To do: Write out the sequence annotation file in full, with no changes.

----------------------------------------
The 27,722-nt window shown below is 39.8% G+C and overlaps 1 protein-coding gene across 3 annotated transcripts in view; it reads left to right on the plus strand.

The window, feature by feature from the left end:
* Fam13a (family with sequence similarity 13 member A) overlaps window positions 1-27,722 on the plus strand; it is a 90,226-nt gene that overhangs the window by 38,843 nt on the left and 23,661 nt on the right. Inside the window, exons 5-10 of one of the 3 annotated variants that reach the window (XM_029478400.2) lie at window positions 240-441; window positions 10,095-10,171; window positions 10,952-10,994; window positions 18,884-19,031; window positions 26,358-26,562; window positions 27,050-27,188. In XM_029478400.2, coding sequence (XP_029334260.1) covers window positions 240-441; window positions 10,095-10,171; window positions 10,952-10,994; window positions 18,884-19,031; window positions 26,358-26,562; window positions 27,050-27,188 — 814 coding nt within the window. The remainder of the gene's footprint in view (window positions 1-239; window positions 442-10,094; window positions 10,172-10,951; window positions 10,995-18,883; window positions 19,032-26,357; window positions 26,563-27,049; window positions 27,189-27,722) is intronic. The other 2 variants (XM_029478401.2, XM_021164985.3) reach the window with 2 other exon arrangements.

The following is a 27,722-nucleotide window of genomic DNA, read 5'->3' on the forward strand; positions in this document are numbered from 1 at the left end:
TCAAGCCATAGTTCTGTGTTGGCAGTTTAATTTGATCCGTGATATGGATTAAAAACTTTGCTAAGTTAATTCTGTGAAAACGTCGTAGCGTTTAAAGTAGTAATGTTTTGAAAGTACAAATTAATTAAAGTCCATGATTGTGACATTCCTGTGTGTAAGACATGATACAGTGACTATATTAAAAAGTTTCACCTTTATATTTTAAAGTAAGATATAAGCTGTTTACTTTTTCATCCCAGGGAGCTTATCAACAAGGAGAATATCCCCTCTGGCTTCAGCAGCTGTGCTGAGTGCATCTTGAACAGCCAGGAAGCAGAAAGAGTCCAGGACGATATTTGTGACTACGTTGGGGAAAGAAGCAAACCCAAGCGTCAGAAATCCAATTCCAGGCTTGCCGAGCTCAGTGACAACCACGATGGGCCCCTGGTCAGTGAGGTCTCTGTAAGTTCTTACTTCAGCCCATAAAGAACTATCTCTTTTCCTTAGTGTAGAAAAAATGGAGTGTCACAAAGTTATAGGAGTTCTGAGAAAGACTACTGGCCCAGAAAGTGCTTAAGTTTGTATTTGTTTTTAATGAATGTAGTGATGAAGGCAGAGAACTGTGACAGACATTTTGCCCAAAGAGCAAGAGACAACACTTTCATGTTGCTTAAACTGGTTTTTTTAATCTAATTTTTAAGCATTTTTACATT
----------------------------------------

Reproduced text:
The 27,722-nt window shown below is 39.8% G+C and overlaps 1 protein-coding gene across 3 annotated transcripts in view; it reads left to right on the plus strand.

The window, feature by feature from the left end:
* Fam13a (family with sequence similarity 13 member A) overlaps window positions 1-27,722 on the plus strand; it is a 90,226-nt gene that overhangs the window by 38,843 nt on the left and 23,661 nt on the right. Inside the window, exons 5-10 of one of the 3 annotated variants that reach the window (XM_029478400.2) lie at window positions 240-441; window positions 10,095-10,171; window positions 10,952-10,994; window positions 18,884-19,031; window positions 26,358-26,562; window positions 27,050-27,188. In XM_029478400.2, coding sequence (XP_029334260.1) covers window positions 240-441; window positions 10,095-10,171; window positions 10,952-10,994; window positions 18,884-19,031; window positions 26,358-26,562; window positions 27,050-27,188 — 814 coding nt within the window. The remainder of the gene's footprint in view (window positions 1-239; window positions 442-10,094; window positions 10,172-10,951; window positions 10,995-18,883; window positions 19,032-26,357; window positions 26,563-27,049; window positions 27,189-27,722) is intronic. The other 2 variants (XM_029478401.2, XM_021164985.3) reach the window with 2 other exon arrangements.

The following is a 27,722-nucleotide window of genomic DNA, read 5'->3' on the forward strand; positions in this document are numbered from 1 at the left end:
TCAAGCCATAGTTCTGTGTTGGCAGTTTAATTTGATCCGTGATATGGATTAAAAACTTTGCTAAGTTAATTCTGTGAAAACGTCGTAGCGTTTAAAGTAGTAATGTTTTGAAAGTACAAATTAATTAAAGTCCATGATTGTGACATTCCTGTGTGTAAGACATGATACAGTGACTATATTAAAAAGTTTCACCTTTATATTTTAAAGTAAGATATAAGCTGTTTACTTTTTCATCCCAGGGAGCTTATCAACAAGGAGAATATCCCCTCTGGCTTCAGCAGCTGTGCTGAGTGCATCTTGAACAGCCAGGAAGCAGAAAGAGTCCAGGACGATATTTGTGACTACGTTGGGGAAAGAAGCAAACCCAAGCGTCAGAAATCCAATTCCAGGCTTGCCGAGCTCAGTGACAACCACGATGGGCCCCTGGTCAGTGAGGTCTCTGTAAGTTCTTACTTCAGCCCATAAAGAACTATCTCTTTTCCTTAGTGTAGAAAAAATGGAGTGTCACAAAGTTATAGGAGTTCTGAGAAAGACTACTGGCCCAGAAAGTGCTTAAGTTTGTATTTGTTTTTAATGAATGTAGTGATGAAGGCAGAGAACTGTGACAGACATTTTGCCCAAAGAGCAAGAGACAACACTTTCATGTTGCTTAAACTGGTTTTTTTAATCTAATTTTTAAGCATTTTTACATT